WASHINGTON — A new survey reveals America’s communities of color might not be comfortable with voting by mail in the upcoming November elections.
The Human Rights Campaign Foundation partnered with the messaging and strategies firm HIT Strategies to conduct a survey about how people of color felt by the upcoming elections and voting by mail.
The survey’s respondents included Blacks, Latinos, Asian American and Pacific Islanders, and LGBTQ voters of colors.
Forty-four percent of the survey’s respondents said they were not confident this year’s election would be conducted fairly or accurately. Only 48% of respondents said they planned to vote by mail.
“This was research that we did not see anywhere, and it was research that we knew would be vital to understanding the real and perceived barriers our communities face as well as how we can overcome them,” Human Rights Campaign Foundation President Alphonso David said.
Terrance Woodbury, a founding partner at HIT Strategies, said more work could be done to show people of color they can have faith in the election process particularly when it comes to voting by mail.
“Lack of confidence in the integrity of this election is a cause for concern,” he said.
The survey also showed three of the greatest reasons its respondents were suspicious of voting by mail was because they were concerned:
- their ballots would be lost or not counted
- voter fraud may increase
- the vote-counting process would be extended
Many jurisdictions around the United States are promoting voting by mail as a safe alternative to voting at polling places this election cycle due to the spread of the coronavirus.
University of Maryland sociology professor and David M. Rubenstein Brookings Institution Fellow Dr. Rashawn Ray recently wrote an article with Rev. Dr. Mark Whitlock, of Prince George’s County’s Reid Temple AME Church, titled "Setting the record straight on Black voter turnout."
The article, which appeared on the Brookings Institution’s website, touched on the issue of voter suppression and how it has impacted minorities in the past.
Ray said some people of color may be concerned about that history when mailing their ballots in the fall.
“Black people have had a long history with dealing with voter suppression, dealing with gerrymandering, dealing with tactics when they would try to go vote, dealing with what we call a ‘poll tax’, where people would ask them questions like, ‘how many bubbles are on the bar soap?’” Ray said.
He said voting suppression tactics are not as overt as they have been in the past. However, Ray said the closing of polling places in the South and the continued use of gerrymandering across the country shows the practice is still alive and well.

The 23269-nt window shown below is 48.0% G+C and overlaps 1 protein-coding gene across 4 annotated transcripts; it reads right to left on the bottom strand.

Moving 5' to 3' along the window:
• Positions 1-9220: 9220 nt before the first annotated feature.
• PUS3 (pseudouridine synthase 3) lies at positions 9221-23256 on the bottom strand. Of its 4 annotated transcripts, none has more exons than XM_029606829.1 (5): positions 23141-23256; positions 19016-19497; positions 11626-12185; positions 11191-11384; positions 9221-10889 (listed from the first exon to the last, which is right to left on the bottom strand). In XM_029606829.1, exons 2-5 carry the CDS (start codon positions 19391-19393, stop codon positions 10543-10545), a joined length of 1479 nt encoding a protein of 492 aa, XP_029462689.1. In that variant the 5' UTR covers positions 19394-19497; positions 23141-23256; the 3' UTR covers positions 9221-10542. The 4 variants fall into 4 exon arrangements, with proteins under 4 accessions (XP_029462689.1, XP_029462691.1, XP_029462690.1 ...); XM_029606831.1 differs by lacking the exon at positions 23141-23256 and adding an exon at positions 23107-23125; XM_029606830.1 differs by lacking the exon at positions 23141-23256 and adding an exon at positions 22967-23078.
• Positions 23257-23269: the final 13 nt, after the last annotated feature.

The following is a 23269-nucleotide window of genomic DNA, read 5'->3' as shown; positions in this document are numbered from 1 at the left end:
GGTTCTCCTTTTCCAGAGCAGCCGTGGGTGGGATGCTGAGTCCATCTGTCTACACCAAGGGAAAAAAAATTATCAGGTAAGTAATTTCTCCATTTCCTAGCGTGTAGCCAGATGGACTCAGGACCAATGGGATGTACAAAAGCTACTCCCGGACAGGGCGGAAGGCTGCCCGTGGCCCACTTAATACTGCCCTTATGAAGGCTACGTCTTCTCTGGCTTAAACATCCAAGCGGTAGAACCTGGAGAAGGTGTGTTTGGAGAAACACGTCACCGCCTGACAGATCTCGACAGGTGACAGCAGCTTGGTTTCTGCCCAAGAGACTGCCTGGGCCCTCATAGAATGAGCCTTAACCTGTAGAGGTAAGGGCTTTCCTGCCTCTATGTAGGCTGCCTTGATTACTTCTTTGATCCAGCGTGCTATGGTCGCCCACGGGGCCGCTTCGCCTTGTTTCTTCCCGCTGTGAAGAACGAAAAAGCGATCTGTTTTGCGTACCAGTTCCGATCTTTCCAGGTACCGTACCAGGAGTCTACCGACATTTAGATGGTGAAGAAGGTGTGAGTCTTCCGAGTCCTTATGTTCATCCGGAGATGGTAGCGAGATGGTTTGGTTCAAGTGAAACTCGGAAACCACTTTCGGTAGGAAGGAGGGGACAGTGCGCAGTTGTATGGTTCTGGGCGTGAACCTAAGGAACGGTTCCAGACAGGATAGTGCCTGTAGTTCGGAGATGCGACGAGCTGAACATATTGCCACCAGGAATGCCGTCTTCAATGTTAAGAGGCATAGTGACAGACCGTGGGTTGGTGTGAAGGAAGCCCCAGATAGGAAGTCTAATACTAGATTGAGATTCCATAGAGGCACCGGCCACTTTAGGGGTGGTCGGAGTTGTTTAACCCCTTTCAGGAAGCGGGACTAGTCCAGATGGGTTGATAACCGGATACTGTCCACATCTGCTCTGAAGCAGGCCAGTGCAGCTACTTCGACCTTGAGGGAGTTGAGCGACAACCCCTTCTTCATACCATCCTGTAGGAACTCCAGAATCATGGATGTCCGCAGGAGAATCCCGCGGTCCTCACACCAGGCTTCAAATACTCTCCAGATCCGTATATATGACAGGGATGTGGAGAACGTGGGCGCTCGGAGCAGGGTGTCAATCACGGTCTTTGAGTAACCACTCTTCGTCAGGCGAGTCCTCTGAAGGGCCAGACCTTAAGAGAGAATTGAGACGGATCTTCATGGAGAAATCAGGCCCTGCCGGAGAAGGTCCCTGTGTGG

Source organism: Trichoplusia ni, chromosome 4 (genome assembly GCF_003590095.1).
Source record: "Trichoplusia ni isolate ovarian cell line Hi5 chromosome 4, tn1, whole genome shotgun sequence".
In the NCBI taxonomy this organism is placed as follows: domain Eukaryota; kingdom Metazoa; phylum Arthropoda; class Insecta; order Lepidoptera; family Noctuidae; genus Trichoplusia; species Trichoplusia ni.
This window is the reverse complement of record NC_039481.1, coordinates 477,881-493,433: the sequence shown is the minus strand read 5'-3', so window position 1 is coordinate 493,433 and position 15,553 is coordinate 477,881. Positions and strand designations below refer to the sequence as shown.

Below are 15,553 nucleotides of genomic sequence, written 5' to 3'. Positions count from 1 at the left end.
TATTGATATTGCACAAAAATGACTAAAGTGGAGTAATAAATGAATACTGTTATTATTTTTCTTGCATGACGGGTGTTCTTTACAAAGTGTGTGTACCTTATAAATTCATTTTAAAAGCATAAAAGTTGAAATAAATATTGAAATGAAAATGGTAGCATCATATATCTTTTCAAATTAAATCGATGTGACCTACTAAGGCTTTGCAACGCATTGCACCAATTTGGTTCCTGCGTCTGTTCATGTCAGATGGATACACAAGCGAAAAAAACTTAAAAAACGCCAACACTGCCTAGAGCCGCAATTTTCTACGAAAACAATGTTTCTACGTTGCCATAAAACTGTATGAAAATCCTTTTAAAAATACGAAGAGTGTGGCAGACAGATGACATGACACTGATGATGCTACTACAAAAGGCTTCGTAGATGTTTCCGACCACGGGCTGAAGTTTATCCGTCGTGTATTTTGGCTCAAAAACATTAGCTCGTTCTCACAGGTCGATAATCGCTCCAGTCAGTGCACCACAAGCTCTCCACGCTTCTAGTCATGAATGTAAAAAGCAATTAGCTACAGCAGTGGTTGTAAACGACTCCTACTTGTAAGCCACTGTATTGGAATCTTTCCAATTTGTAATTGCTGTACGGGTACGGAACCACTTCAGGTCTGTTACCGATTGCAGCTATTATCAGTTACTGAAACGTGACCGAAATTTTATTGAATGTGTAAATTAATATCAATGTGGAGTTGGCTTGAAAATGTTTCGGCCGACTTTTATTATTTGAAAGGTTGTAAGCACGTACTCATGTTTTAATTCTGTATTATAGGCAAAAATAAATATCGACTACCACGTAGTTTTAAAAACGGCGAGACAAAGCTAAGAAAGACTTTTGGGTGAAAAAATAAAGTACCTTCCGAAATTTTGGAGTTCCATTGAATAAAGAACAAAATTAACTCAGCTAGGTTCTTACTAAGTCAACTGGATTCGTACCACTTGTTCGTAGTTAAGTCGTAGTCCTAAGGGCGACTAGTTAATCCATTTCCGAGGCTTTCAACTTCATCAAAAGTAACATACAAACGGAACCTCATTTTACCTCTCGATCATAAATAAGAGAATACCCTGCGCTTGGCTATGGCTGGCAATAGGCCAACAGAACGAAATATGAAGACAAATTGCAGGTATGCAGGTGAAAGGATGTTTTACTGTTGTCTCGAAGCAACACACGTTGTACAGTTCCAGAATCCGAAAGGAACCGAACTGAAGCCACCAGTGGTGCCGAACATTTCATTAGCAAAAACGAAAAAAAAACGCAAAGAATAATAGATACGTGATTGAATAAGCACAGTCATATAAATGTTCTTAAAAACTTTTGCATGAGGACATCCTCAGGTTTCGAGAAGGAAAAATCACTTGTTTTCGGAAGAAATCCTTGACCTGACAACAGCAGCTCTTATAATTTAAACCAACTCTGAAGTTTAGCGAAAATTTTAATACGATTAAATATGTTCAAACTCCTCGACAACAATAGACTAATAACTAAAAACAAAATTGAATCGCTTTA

Ray said our region’s voters need to prepare in advance to make sure their votes are counted.
“People have to pay attention to the states in the DMV area,” he said. “People have to pay attention to the deadlines, and they need to ensure that their ballots are in the mail weeks before the deadline for the election.”
Ray added local leaders must also make sure their jurisdiction’s regulations are up to par.
Whitlock said the African Methodist Episcopal church has a long history of working to make sure black people register to vote.
He said his church and other AME congregations have worked on ways to encourage voter registration among black people virtually ever since the pandemic began.
“The concerns is that there's confusion,” Whitlock said in regard to mail-in voting. “Clearly, there are some who would suggest that that conclusion stops people from voting. There must also be education about how you [mail-in] vote.”
However, he said people of color should not let past concerns of voter suppression stop them from going to the polls.
“Vote, vote, vote,” he said. “Too many people have marched and died and certainly spoken truth to power so that we may have a voice in this presidential election.”
Woodbury said in order to combat minorities’ concerns about mail-in voting, leaders must demonstrate how voting by mail has reduced voting fraud and increased voting participation among under-represented communities.
The survey also showed that many people of color feel the election could bring better things ahead for their communities.
“One powerful similarity between all the voters we surveyed is hope,” David said. “In spite of the darkness and the challenges of these times, voters are hopeful, resilient, and ready to cast their votes this November.”
Thirty-two percent of the survey’s respondents said they had “hope” going in to the November election.
Latino Victory Foundation, the NAACP, UnidosUS, and Woke Vote also helped to conduct the survey.